What is Sleep Apnoea?
Sleep Apnoea is “the cessation of breathing during sleep”. The word ‘Apnoea’ (Apnea) is derived from a Greek word meaning ‘without breath’. When breathing stops, the level of oxygen in the blood drops. This causes a reflex response and a message is sent to the brain “wake up – wake up”. The airways in the throat are forced open and one wakes up with a loud snort and a jerking motion. One is not fully awake but awake out of your deep sleep. This could happen 50 times a night or more resulting in a very bad night’s sleep. One is constantly tired and the next day’s activity is affected. One may become irritable thus all around them suffer. Sleep Apnoea is not a disease; it is a condition.
Classification of Sleep Apnoea
There are 3 different types of Sleep Apnoea:
- Obstructive Sleep Apnoea
- Central Sleep Apnoea
- Complex Sleep Apnoea
By far the most common is Obstructive Sleep Apnoea (OSA). We will concentrate first on this one.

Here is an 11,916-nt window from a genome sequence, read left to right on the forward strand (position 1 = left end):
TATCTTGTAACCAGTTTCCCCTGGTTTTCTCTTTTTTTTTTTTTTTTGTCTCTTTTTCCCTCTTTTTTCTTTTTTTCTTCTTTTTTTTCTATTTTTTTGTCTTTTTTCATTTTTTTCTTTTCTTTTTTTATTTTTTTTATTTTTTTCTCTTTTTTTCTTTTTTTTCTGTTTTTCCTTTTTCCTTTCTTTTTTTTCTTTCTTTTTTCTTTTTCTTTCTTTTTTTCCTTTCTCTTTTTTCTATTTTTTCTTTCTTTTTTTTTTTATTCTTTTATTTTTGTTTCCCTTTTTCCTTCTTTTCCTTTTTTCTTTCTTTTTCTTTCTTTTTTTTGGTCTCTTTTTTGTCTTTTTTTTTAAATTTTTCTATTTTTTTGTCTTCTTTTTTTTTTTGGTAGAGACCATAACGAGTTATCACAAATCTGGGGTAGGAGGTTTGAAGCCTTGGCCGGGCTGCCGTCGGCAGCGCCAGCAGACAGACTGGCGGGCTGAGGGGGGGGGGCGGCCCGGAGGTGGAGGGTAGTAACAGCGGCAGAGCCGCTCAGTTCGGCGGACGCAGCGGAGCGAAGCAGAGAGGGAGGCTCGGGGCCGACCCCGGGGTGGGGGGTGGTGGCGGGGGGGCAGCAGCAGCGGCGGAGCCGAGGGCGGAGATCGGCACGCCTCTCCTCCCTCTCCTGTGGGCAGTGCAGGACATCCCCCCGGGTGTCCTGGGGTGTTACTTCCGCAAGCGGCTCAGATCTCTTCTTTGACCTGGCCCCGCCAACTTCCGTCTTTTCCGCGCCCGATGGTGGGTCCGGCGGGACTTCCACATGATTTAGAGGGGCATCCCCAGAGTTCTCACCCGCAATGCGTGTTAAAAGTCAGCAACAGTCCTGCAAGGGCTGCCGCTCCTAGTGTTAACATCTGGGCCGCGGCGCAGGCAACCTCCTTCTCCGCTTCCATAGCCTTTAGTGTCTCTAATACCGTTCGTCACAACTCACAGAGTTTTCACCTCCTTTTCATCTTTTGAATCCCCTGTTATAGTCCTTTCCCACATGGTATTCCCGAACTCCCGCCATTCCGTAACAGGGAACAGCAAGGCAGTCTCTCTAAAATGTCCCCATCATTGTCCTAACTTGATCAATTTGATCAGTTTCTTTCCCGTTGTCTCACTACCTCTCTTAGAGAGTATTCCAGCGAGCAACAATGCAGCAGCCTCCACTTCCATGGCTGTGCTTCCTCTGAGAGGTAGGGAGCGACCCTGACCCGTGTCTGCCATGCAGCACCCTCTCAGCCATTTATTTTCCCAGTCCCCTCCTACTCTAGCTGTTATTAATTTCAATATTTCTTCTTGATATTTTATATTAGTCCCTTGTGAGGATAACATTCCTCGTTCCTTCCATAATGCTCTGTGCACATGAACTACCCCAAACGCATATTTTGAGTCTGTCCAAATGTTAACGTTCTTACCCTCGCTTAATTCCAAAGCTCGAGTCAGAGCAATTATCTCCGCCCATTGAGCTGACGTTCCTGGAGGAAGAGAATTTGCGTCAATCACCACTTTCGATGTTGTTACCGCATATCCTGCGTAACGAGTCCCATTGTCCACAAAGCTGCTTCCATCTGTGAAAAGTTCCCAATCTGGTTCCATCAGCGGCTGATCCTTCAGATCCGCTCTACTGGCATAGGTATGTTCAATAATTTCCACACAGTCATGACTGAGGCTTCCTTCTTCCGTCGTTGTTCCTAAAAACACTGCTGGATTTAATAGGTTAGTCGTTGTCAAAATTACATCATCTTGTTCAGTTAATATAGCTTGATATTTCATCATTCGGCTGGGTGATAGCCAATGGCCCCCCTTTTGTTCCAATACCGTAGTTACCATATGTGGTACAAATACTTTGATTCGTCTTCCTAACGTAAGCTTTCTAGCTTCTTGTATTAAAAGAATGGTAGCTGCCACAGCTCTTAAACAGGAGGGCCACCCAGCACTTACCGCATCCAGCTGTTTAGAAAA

Obstructive Sleep Apnoea
Obstructive Sleep Apnoea is by far the most common category of sleep-disorder breathing. The muscle tone of the body ordinarily relaxes during sleep. This causes the collapsible walls of soft tissue around the airway to obstruct breathing during sleep. Individuals with low muscle tone and soft tissue around the airway, perhaps because of obesity, or structural features that give rise to a narrowed airway, are at high risk of suffering from the condition. The older person is more likely to have OSA than young people. Men are more likely to suffer than women, though it is not uncommon in women.
Those At Risk
- Older people, male and female, after mid life
- People who are over weight
- Active smokers
- Those with diabetes (3 times more likely)
- Men more than women
Common Symptoms & Indicators
- Restless sleep
- Sleepiness during the daytime
- Loud snoring (not everyone that snores has sleep apnoea or vice-a-versa)
- Tired and irritable
- High blood pressure
- Lack of energy
- Enlarged tonsils
- Morning headaches
- Mood-swings or depression
- Learning and/or short term memory difficulties
- Sexual dysfunction.
Diagnosis is usually performed in a Respiratory Clinic by a respiratory specialist. First the symptoms are reviewed, and you will be asked to wear overnight, an apparatus which will measure the number of times an EVENT or APNOEA (cessation of breathing) occurs during sleep. This is usually performed at home, it is called a polysomnogram. On completion of this you will have a respiratory disturbance index which when compared to the norm will indicate if you have the condition.